The female strip connectors 30 are used for sealing against interference radiation. The sealing of another module with respect to the mounting panel 20 is illustrated in FIG. 2. In this case, the female strip connectors are generally designed to be longer than illustrated, so that they close virtually the entire slit. In the case of the configuration according to FIG. 3, additional female strip connectors 30 are provided which seal the gap between the base plate 23a and the mounting panel 20. FIG. 5 shows a view from above of one possible embodiment of a female strip connector.
FIG. 6 shows a mounting panel 20 which is broadened by a front panel in comparison with the width predetermined by the plate thickness and the guide rails (which are not shown in FIG. 6). An interrupted bead is produced on the surface of the mounting panel 20. Only one of a plurality of vertical webs 63 and two horizontal webs 62 are shown, for the sake of clarity, these being produced by stamping out rectangular holes. The webs are displaced by deformation, from the surface, in the opposite direction to the side on which the guide rails are arranged. This results in a vertical air channel 61, which is used for cooling the modules which are fitted on the mounting panel.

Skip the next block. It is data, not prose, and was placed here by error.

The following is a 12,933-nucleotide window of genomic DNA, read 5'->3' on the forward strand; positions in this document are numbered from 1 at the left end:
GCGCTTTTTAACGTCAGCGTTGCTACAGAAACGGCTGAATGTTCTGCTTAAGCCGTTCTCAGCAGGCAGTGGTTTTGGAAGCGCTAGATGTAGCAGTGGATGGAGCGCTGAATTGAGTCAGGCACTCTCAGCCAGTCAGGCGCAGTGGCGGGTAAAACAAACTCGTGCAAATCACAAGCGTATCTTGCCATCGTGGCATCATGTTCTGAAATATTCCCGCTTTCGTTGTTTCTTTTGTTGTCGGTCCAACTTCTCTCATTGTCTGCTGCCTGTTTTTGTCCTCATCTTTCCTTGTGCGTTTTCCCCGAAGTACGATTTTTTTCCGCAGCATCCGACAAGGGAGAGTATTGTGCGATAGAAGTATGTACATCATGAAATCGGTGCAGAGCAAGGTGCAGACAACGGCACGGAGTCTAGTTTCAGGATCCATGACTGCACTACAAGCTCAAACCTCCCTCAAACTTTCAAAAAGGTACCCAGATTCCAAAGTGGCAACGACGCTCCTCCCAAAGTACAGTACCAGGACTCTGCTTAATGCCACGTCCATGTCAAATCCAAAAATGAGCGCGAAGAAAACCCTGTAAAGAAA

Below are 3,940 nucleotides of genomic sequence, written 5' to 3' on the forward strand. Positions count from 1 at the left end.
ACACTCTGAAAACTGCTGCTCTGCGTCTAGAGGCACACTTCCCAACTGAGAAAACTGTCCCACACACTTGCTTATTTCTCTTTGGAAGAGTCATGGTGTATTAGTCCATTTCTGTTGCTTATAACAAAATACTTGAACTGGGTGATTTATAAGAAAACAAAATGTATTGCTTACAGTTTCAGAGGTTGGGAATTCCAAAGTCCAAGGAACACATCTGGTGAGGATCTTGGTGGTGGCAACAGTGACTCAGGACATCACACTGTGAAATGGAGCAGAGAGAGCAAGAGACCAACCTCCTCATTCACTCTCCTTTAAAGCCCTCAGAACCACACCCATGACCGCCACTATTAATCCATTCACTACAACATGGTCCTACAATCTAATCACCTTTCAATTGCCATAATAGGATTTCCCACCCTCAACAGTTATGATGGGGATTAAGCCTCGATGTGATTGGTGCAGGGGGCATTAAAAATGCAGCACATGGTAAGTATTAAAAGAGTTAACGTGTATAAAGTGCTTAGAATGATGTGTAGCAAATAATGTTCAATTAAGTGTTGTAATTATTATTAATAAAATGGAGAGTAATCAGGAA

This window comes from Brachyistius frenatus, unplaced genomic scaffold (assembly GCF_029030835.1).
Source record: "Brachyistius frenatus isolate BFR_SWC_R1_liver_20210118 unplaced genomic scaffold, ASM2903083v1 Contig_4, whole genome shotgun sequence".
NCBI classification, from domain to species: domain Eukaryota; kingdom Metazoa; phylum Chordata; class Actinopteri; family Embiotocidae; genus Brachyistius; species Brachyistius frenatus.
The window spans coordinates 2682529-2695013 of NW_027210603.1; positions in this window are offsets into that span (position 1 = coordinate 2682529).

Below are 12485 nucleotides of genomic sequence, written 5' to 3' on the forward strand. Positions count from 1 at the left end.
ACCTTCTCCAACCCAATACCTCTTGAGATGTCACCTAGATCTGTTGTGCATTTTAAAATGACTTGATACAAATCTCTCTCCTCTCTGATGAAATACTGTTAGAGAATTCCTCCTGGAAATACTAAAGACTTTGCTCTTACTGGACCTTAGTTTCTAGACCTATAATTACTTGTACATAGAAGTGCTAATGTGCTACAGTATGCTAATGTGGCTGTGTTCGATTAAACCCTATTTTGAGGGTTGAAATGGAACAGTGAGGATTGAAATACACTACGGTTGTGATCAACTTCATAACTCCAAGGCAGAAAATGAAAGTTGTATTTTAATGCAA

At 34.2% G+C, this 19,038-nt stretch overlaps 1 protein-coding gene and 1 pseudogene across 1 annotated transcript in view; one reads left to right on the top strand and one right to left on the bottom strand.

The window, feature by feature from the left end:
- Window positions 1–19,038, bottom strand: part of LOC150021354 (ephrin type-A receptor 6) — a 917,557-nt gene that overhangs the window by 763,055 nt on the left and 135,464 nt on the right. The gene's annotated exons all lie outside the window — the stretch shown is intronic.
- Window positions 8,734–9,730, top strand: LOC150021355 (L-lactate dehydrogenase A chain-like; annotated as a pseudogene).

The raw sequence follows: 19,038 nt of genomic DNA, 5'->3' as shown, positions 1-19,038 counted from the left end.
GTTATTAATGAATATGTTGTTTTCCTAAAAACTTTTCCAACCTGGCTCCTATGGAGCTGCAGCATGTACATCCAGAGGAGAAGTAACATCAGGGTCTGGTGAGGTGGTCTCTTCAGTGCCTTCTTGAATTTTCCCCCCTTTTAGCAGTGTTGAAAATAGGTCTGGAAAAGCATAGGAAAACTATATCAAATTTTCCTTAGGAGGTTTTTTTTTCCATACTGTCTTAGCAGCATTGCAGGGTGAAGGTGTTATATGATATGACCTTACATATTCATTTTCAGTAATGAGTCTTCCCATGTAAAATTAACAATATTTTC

A pulling and interlocking mechanism, which is not illustrated, of a known type can be used in the modules 22a . . . c, and opposing bearings are provided for this mechanism in the mounting panel 20. As a result of the high level of structural integrity of the mounting panel, said bearings can be designed for strength and rigidity, so that it is possible to provide withdrawing and insertion forces even for plug connectors having a large number of contacts.
The modules can be equipped with panels on the front, the side edges of the panels being enlarged by surfaces which are at right angles to the panels, and these surfaces being electrically connected by contact springs to the respectively adjacent mounting panels and/or modules.
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|U.S. Classification||361/730, 361/732, 361/725, 361/735, 439/928.1, 361/727|
|Sep 12, 1996||AS||Assignment|
Owner name: SIEMENS AG, GERMANY
Free format text: ASSIGNMENT OF ASSIGNORS INTEREST;ASSIGNOR:KNOOP, FRANZ JOSEF;REEL/FRAME:008377/0570
Effective date: 19950113
|Oct 25, 2000||AS||Assignment|
Owner name: FUJITSU SIEMENS COMPUTERS GMBH, GERMANY
Free format text: ASSIGNMENT OF ASSIGNORS INTEREST;ASSIGNOR:SIEMENS NIXDORF INFORMATIONSSYSTEME AG;REEL/FRAME:011058/0964
Effective date: 20000810
|Apr 5, 2002||FPAY||Fee payment|
Year of fee payment: 4
|Apr 23, 2002||REMI||Maintenance fee reminder mailed|
|Apr 26, 2006||REMI||Maintenance fee reminder mailed|
|Oct 6, 2006||LAPS||Lapse for failure to pay maintenance fees|
|Dec 5, 2006||FP||Expired due to failure to pay maintenance fee|
Effective date: 20061006